Acute generalised exanthematous pustulosis (AGEP) is a clinical reaction pattern that is induced, in over 90% of cases, by systemic drugs (most frequently antibacterial drugs). This is the first reported case of AGEP caused by the herbal remedy Ginkgo biloba.
A 45-year-old man developed a symmetrical maculopapular eruption on his limbs. Within 2 days, the rash generalised to involve the face. Disseminated non-follicular small pustules on erythematous skin were predominant (Box 1). The palms, soles and mucous membranes were spared. His body temperature was 38.8°C.
The rash had developed 48 hours after starting oral Ginkgo biloba treatment for tinnitus (Ginkgo biloba was the only ingredient listed on the medication). The patient denied previously taking Ginkgo biloba and was not on any other medication. He reported no previous adverse drug reactions and no history of psoriasis.
Blood tests returned the following results: C-reactive protein 135 mg/L (reference range [RR], < 12 mg/L); white blood cells 17.2 × 109/L (RR, 4.0–11.0 × 109/L); neutrophils 15.8 × 109/L (RR, 2.0–7.5 × 109/L); and eosinophils 0.79 × 109/L (RR, 0.04–0.40 × 109/L). A skin biopsy showed neutrophil-containing spongiotic pustules in the epidermis and a mixed cellular infiltrate with oedema in the papillary dermis, consistent with acute generalised exanthematous pustulosis (Box 2).
Acute generalised exanthematous pustulosis (AGEP) is considered to be a clinical reaction pattern, induced, in over 90% of cases, by systemic drugs. It is a rare presentation of an adverse drug reaction most frequently triggered by antibacterial drugs. AGEP can be difficult to distinguish from other pustular dermatoses. To my knowledge, this is the first reported case of AGEP caused by the herbal remedy Ginkgo biloba.
Ginkgo fruits and seeds have been used in traditional Chinese medicine for millennia, mostly to treat asthma and chilblains. The flavonoids and terpene lactones from the ginkgo leaf, which today is used for medicinal purposes, are associated with diverse pharmacological actions. In clinical practice, ginkgo is mostly used to treat memory impairment,1,2 dementia,3 tinnitus4 and intermittent claudication.5 In some European countries, ginkgo is registered for these indications; in the United States, it is marketed as a dietary supplement. In-vitro and in-vivo studies suggest that ginkgo has antioedemic, antihypoxic, antioxidant, metabolic, antiplatelet, haemorrhagic, microcirculatory and free-radical-scavenging actions.6,7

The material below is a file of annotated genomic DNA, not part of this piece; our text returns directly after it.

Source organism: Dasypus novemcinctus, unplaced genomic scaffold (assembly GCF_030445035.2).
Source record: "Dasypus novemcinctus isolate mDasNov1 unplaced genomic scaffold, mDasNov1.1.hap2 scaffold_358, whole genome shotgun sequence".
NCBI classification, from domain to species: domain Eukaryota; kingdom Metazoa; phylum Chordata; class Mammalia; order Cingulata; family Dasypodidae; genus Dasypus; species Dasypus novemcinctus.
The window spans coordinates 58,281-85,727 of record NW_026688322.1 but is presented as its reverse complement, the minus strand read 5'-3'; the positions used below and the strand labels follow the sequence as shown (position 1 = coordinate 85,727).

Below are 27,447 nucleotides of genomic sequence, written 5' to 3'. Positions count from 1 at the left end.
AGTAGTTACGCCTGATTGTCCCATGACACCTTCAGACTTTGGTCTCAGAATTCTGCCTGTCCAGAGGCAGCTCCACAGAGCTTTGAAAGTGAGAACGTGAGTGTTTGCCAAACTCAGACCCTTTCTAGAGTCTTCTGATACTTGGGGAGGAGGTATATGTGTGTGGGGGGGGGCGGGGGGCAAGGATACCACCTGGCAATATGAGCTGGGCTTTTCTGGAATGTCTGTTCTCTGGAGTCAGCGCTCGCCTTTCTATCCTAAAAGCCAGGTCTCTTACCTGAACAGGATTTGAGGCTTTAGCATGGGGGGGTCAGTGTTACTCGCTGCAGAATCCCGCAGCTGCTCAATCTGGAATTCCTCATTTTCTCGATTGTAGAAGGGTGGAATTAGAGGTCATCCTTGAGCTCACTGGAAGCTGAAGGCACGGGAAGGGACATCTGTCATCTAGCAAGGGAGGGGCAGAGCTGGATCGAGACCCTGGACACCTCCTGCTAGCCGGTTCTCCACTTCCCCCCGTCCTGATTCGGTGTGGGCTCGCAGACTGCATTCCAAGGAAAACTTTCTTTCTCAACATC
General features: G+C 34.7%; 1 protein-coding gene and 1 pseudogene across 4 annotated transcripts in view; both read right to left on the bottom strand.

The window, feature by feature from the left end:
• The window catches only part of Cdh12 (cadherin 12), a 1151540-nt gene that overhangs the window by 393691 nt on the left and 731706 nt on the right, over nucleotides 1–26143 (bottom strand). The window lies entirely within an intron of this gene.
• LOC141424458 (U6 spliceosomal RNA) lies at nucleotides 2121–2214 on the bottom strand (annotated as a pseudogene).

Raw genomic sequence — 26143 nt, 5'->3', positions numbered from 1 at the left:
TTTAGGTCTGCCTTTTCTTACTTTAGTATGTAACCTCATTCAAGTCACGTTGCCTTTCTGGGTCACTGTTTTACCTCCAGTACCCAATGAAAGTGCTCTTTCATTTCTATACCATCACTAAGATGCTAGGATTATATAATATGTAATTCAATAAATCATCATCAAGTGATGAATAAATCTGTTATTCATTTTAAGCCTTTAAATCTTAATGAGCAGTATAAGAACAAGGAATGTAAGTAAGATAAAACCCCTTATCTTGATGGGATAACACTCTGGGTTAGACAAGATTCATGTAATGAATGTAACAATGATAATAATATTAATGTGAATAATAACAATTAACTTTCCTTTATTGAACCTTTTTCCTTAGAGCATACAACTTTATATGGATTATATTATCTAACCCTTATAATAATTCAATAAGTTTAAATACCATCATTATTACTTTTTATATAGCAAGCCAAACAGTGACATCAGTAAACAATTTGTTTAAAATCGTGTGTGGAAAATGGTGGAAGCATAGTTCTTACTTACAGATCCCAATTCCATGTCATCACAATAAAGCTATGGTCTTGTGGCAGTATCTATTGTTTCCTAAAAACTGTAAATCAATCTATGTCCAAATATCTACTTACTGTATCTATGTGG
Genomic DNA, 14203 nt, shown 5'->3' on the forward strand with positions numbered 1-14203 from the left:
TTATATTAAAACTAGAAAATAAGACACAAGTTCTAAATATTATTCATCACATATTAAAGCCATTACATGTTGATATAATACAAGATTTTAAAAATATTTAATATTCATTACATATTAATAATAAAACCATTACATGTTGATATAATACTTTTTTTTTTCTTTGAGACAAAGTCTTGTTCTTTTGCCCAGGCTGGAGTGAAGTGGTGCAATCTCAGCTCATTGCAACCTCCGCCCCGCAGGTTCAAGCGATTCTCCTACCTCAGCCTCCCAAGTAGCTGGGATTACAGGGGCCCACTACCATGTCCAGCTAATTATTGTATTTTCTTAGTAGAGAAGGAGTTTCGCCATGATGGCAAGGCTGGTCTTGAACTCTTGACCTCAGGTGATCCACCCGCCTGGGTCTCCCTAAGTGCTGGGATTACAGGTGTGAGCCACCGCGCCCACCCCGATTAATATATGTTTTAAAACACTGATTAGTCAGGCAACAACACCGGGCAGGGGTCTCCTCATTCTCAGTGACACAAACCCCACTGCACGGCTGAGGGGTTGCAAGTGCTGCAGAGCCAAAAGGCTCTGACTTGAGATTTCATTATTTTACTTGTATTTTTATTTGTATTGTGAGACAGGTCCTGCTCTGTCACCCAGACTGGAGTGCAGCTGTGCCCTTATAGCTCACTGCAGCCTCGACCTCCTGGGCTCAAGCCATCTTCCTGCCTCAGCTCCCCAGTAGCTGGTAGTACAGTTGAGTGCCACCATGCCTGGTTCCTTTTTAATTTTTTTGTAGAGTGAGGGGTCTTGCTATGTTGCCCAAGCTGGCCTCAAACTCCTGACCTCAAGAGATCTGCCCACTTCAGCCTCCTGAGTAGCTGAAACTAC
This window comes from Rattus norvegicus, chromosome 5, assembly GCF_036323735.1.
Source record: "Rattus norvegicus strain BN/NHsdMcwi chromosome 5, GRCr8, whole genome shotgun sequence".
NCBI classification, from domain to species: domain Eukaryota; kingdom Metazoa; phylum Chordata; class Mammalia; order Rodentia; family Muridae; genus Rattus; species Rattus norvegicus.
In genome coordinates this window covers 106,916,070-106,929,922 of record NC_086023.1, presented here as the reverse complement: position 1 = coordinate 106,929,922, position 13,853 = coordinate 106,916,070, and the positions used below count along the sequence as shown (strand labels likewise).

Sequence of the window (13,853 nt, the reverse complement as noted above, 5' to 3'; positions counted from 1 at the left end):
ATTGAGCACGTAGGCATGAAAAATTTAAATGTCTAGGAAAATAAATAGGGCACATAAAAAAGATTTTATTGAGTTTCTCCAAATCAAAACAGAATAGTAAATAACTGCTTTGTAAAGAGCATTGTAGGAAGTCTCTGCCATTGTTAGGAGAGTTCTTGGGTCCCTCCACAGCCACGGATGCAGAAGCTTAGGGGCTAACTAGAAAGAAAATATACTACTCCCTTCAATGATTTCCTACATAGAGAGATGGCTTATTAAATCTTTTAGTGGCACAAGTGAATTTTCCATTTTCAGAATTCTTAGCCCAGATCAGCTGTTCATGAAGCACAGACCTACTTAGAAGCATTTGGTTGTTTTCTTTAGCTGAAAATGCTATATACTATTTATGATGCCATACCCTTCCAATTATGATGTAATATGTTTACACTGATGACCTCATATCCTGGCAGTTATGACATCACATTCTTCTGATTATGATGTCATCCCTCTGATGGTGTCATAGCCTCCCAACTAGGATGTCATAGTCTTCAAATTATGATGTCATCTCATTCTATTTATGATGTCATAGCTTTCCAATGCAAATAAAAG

Reported adverse skin reactions to Ginkgo biloba include contact dermatitis and diffuse morbilliform eruption. The primary allergens from the ginkgo leaf appear to be ginkgolic acids. Ginkgolic acid molecules have similar side-chains to the catechols of the poison ivy group and are suspected of displaying some cross-allergenicity.8 Allergic contact dermatitis to the Rhus antigen present in the ginkgo fruit seeds has been extensively documented.8,9 This raises the question of whether or not ginkgolic acids could evoke a systemic reaction if taken orally. Systemic contact dermatitis can develop from oral challenge after contact sensitisation with other allergens.10
The criteria for diagnosis of AGEP are defined by the EuroSCAR score.11 Features of the condition include acute onset of small, sterile, non-follicular pustules on erythematous skin beginning in intertriginous areas or on the face; systemic signs, with fever over 38°C (in a typical course, an acute rash appears within 1–2 days and resolves by skin desquamation within 4–10 days after discontinuation of the causative agent); and neutrophilia, in the setting of a consistent histological pattern.11 The patient described here had a classic drug-induced AGEP with typical morphology, course and histology and a validation score of 12 points (the range for definite AGEP is 8–12).11
Ginkgo biloba treatment is commonly recommended by non-medical practitioners. With the rise of complementary and alternative medicine, there may be an increase in frequency and type of adverse reactions to this treatment.
- 1. Kleijnen J, Knipschild P. Ginkgo biloba for cerebral insufficiency. Br J Clin Pharmacol 1992; 34: 352-358.
- 2. Hopfenmüller W. [Evidence for a therapeutic effect of Ginkgo biloba special extract. Meta-analysis of 11 clinical studies in patients with cerebrovascular insufficiency in old age] [German]. Arzneimittelforschung 1994; 44: 1005-1013.
- 3. Ernst E, Pittler MH. Ginkgo biloba for dementia: a systematic review of double-blind placebo-controlled trials. Clin Drug Invest 1999; 17: 301-308.
- 4. Ernst E, Stevinson C. Ginkgo biloba for tinnitus: a review. Clin Otolaryngol 1999; 24: 164-167.
- 5. Pittler MH, Ernst E. Ginkgo biloba extract for the treatment of intermittent claudication: a meta-analysis of randomized trials. Am J Med 2000; 108: 276-281.
- 6. Cupp MJ, editor. Toxicology and clinical pharmacology of herbal products. Totowa, NJ: Humana Press, 2000.
- 7. DeFeudis F. Ginkgo biloba extract: pharmacological activities and clinical applications. Amsterdam: Elsevier, 1991.
- 8. Tomb RR, Foussereau J, Sell Y. Mini-epidemic of contact dermatitis from ginkgo tree fruit (Ginkgo biloba L). Contact Dermatitis 1998; 19: 281-283.
- 9. Lepoittevin JP, Benezra C, Asakawa Y. Allergic contact dermatitis to Ginkgo biloba L: relationship with urushiol. Arch Dermatol Res 1989; 281: 227-230.
- 10. Maibach H. Oral substitution in patients sensitized by transdermal clonidine treatment. Contact Dermatitis 1987; 16: 1-8.
- 11. Sidoroff A, Halevy S, Bavinck JN. Acute generalized exanthematous pustulosis (AGEP): a clinical reaction pattern. J Cutan Pathol 2001; 28: 113-119.
Publication of your online response is subject to the Medical Journal of Australia's editorial discretion. You will be notified by email within five working days should your response be accepted.